The word “speak” does not refer to preaching, but rather normal, everyday conversation. In other words, they didn’t need a pulpit or a platform to share the gospel. They shared the gospel at the drop of a hat; and, we get the idea that, many of them dropped the hat.

We read A. T. Robertson comments, “The ‘many of the brethren’ constituted that inner circle of the those that does and dares things for Christ, while the rest hang back. It is usually the minority of Christians who put energy into the work while the majority drift along or criticize what the minority do.” [4]

Paul’s courage shamed those who were timid into greater boldness, and it encouraged the bold ones to witness with even greater conviction and joy. His suffering had inspired the blue-collar, down-to-earth, plain, ordinary, common man to share the gospel in the field, in the factory, in the work place, or in the home place.

Discouragement spreads like a cancer, but encouragement spreads like a cure. Often what we go through and how we handle or respond to it serves as an encouragement to others.

When tragedy, trouble and trials come, anyone can quit. When another believer sees your faith, fortitude and fidelity, they are encouraged to suit up, stand up and speak up for what is right.

Amazingly enough, in the midst of excruciating difficulty, God used unbelievable persecution to bring about unexplainable progress of the gospel. The same God that used Moses rod, Gideon's pitchers, and David's sling, used Paul's chains.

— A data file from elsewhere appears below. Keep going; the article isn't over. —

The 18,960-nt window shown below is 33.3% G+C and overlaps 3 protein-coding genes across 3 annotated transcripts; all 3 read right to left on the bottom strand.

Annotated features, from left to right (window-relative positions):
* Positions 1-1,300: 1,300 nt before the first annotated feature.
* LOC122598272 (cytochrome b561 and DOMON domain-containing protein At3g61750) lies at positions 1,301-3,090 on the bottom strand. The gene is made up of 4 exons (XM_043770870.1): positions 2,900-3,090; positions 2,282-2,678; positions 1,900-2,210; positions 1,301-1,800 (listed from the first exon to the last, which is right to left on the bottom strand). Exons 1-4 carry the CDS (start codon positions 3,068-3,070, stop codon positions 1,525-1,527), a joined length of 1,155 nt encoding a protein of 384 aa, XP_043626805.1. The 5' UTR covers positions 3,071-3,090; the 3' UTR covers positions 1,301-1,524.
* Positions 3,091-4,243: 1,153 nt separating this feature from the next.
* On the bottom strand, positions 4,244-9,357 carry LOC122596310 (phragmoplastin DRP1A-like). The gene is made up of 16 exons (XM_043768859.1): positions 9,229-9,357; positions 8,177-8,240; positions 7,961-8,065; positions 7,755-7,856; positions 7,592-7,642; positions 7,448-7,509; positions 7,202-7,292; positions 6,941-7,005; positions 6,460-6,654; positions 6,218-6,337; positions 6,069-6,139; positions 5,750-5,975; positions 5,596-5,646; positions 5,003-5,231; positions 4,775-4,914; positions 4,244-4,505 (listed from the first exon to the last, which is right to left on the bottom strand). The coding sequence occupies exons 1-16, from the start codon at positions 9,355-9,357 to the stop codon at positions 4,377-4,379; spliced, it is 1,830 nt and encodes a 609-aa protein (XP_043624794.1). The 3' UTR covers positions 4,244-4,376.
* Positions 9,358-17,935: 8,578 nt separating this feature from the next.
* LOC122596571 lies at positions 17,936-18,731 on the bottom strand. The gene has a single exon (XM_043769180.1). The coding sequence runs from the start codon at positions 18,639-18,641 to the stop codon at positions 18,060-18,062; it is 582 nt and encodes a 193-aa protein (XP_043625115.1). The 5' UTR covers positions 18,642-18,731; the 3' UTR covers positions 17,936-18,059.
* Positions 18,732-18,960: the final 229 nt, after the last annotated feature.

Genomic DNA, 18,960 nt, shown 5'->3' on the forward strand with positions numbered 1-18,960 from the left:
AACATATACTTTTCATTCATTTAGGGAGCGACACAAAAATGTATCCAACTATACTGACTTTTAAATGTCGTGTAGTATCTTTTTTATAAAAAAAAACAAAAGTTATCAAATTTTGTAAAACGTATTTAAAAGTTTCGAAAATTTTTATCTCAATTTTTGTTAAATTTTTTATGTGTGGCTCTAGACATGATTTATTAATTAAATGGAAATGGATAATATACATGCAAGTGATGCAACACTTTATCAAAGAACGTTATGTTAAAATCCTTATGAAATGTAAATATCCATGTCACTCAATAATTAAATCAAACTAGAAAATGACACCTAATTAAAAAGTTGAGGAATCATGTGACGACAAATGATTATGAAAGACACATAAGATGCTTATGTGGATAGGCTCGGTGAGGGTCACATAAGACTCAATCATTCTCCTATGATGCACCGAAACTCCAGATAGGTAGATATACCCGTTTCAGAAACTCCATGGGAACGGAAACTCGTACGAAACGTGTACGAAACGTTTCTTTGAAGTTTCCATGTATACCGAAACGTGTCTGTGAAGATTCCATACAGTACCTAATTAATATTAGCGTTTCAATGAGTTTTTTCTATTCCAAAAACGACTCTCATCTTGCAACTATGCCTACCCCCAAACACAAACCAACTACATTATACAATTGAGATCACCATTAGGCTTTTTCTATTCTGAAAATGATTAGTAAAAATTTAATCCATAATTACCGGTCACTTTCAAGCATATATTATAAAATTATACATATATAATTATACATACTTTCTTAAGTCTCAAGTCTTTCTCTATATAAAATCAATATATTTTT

II. A Most Exemplary Decision

As Christians, and especially as preachers, we live in glass houses. We are being watched, listened to, and observed by the closest insider to the furthest outsider. They scrutinize our methods, they analyze our message, and they may criticize our manner.

Paul’s glass house was a jail cell. He was being watched, often ridiculed by many of the so-called “brethren,” or those he thought were his brethren.

However, Paul made a most exemplary decision, when it came to the “good” guys, as well as the “bad” guys. He decided to be:



Notice the words, "add affliction." The words bring up the image of the painful rubbing of iron chains on a prisoners wrists and legs. Phillips translates the words, "to make my chains even more galling than they otherwise are."

Talk about knocking a man when he is down, that is exactly what was going on. Paul describes how they added affliction to his bonds. How were they adding to Paul’s affliction?